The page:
Part of the last “intact” block of historic Main Street, a 93-year-old building in the heart of the Tulsa Arts District will face demolition with or without the city’s permission for a manufacturing company to expand onto the property, officials said Monday.
Dating back to the mid-1920s, an old Texaco gas station has become so derelict that it is no longer safe, and renovations would be cost-prohibitive, said David Wilson, manager of Baird Valve and Regulator.
The building next door has been used for manufacturing oil-field parts since the 1930s, Wilson said. And now the Baird company wants to expand onto the northwest corner of Main and M.B. Brady streets, one of the busiest intersections in the trendy Arts District.
The Tulsa Board of Adjustment will vote Tuesday on whether to grant a zoning exception to allow light manufacturing on the site. Without the exception, Wilson said, the land probably will become a parking lot.
“Unfortunately,” he said, “the current structure isn’t safe and will have to come down.”
The Board of Adjustment has already received a wave of complaints urging members to reject the zoning exception in hopes of saving the building, with one resident saying the demolition would cause “irreparable harm to the historic fabric of Tulsa.”
The Tulsa Foundation for Architecture describes the area as “the last intact block of historic Main Street,” with buildings along both sides of Main dating back to the Prohibition era or before. Every other stretch of Main has already seen demolitions or redevelopment, said Amanda DeCort, the foundation’s executive director.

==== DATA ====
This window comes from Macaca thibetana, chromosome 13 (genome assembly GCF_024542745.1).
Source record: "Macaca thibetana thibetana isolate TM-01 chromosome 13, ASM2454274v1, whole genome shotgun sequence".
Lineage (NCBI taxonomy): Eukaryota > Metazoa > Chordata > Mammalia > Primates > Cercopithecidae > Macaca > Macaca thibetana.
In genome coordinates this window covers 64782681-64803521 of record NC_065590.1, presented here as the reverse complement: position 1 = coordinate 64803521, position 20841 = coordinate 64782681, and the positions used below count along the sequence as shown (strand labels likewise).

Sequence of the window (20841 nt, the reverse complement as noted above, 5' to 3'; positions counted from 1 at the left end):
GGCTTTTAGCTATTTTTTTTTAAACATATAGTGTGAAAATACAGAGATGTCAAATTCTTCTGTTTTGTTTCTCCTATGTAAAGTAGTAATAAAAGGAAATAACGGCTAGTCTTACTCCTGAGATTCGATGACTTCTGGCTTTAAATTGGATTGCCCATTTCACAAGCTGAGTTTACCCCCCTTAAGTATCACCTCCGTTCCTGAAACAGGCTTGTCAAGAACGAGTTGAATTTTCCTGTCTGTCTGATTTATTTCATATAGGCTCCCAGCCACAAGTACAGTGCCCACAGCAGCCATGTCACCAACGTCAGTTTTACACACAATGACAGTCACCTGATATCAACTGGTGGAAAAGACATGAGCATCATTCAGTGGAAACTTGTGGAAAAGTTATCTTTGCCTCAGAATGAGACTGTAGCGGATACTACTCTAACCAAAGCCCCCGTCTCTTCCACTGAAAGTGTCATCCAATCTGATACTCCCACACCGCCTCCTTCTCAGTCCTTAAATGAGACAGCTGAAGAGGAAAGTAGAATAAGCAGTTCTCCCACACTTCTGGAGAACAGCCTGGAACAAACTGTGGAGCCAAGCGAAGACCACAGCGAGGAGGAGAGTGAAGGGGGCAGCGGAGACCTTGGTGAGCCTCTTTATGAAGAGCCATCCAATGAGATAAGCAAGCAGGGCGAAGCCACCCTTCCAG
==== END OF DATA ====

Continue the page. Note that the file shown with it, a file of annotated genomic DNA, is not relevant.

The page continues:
“You can’t build a new historic building,” DeCort said. “That’s not how historic buildings work. Once you tear it down, it can never be replaced.”
With significant real estate holdings in the Arts District, the Baird company has played a major role in preserving historic buildings and promoting downtown revitalization, officials said. The old gas station, however, is too small to bring enough rent to justify the costly repairs that would be necessary to make it structurally sound again, said Wilson, the company manager.
The new building, while used for light manufacturing at first, would be designed to be easily converted into three separate “storefronts,” Wilson said. Rents in the Arts District are not currently high enough to justify the cost of new construction, but in a few years, as redevelopment continues and rents increase, the Baird company wants to relocate the manufacturing operation and convert the new building into retail spaces, Wilson said.
“Manufacturing will literally pay for the development,” he said. “Believe me, what we’re going to put there is going to add a lot of value to the whole area.”